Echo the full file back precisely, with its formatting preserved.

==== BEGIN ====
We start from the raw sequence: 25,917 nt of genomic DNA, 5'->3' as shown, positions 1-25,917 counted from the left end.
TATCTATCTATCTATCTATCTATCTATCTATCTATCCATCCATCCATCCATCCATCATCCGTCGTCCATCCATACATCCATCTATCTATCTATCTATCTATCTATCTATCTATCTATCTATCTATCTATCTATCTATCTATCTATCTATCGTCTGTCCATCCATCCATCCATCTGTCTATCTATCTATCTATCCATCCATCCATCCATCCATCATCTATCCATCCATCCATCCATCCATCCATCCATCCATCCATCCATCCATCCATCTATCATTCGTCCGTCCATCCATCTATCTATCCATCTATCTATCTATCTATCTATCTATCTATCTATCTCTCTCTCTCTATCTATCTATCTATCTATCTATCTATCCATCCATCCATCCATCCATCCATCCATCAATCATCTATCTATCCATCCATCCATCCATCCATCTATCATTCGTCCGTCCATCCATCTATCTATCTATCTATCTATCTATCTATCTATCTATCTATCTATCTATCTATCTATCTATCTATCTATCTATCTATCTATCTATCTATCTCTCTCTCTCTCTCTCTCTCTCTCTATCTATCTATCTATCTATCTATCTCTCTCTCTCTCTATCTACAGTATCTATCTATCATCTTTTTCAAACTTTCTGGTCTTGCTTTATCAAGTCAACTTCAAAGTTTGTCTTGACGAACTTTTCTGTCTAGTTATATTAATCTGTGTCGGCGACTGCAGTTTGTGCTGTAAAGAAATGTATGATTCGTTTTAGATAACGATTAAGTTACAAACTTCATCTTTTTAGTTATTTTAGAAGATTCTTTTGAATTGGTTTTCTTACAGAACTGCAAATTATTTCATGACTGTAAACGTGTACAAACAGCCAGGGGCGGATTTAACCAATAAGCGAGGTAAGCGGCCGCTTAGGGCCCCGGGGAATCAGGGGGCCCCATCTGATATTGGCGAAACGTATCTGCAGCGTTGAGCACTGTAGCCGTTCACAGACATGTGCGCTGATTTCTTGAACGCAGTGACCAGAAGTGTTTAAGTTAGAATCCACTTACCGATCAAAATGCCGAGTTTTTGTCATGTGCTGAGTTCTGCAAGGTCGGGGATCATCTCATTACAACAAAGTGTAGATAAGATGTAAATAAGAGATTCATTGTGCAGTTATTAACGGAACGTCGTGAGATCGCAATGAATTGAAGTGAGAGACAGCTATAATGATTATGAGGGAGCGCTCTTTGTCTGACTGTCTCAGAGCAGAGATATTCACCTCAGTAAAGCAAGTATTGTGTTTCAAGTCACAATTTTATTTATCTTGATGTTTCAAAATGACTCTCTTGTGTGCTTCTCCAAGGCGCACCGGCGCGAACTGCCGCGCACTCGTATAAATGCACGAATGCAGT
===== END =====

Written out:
We start from the raw sequence: 25,917 nt of genomic DNA, 5'->3' as shown, positions 1-25,917 counted from the left end.
TATCTATCTATCTATCTATCTATCTATCTATCTATCCATCCATCCATCCATCCATCATCCGTCGTCCATCCATACATCCATCTATCTATCTATCTATCTATCTATCTATCTATCTATCTATCTATCTATCTATCTATCTATCTATCTATCGTCTGTCCATCCATCCATCCATCTGTCTATCTATCTATCTATCCATCCATCCATCCATCCATCATCTATCCATCCATCCATCCATCCATCCATCCATCCATCCATCCATCCATCCATCTATCATTCGTCCGTCCATCCATCTATCTATCCATCTATCTATCTATCTATCTATCTATCTATCTATCTCTCTCTCTCTATCTATCTATCTATCTATCTATCTATCCATCCATCCATCCATCCATCCATCCATCAATCATCTATCTATCCATCCATCCATCCATCCATCTATCATTCGTCCGTCCATCCATCTATCTATCTATCTATCTATCTATCTATCTATCTATCTATCTATCTATCTATCTATCTATCTATCTATCTATCTATCTATCTATCTATCTCTCTCTCTCTCTCTCTCTCTCTCTATCTATCTATCTATCTATCTATCTCTCTCTCTCTCTATCTACAGTATCTATCTATCATCTTTTTCAAACTTTCTGGTCTTGCTTTATCAAGTCAACTTCAAAGTTTGTCTTGACGAACTTTTCTGTCTAGTTATATTAATCTGTGTCGGCGACTGCAGTTTGTGCTGTAAAGAAATGTATGATTCGTTTTAGATAACGATTAAGTTACAAACTTCATCTTTTTAGTTATTTTAGAAGATTCTTTTGAATTGGTTTTCTTACAGAACTGCAAATTATTTCATGACTGTAAACGTGTACAAACAGCCAGGGGCGGATTTAACCAATAAGCGAGGTAAGCGGCCGCTTAGGGCCCCGGGGAATCAGGGGGCCCCATCTGATATTGGCGAAACGTATCTGCAGCGTTGAGCACTGTAGCCGTTCACAGACATGTGCGCTGATTTCTTGAACGCAGTGACCAGAAGTGTTTAAGTTAGAATCCACTTACCGATCAAAATGCCGAGTTTTTGTCATGTGCTGAGTTCTGCAAGGTCGGGGATCATCTCATTACAACAAAGTGTAGATAAGATGTAAATAAGAGATTCATTGTGCAGTTATTAACGGAACGTCGTGAGATCGCAATGAATTGAAGTGAGAGACAGCTATAATGATTATGAGGGAGCGCTCTTTGTCTGACTGTCTCAGAGCAGAGATATTCACCTCAGTAAAGCAAGTATTGTGTTTCAAGTCACAATTTTATTTATCTTGATGTTTCAAAATGACTCTCTTGTGTGCTTCTCCAAGGCGCACCGGCGCGAACTGCCGCGCACTCGTATAAATGCACGAATGCAGT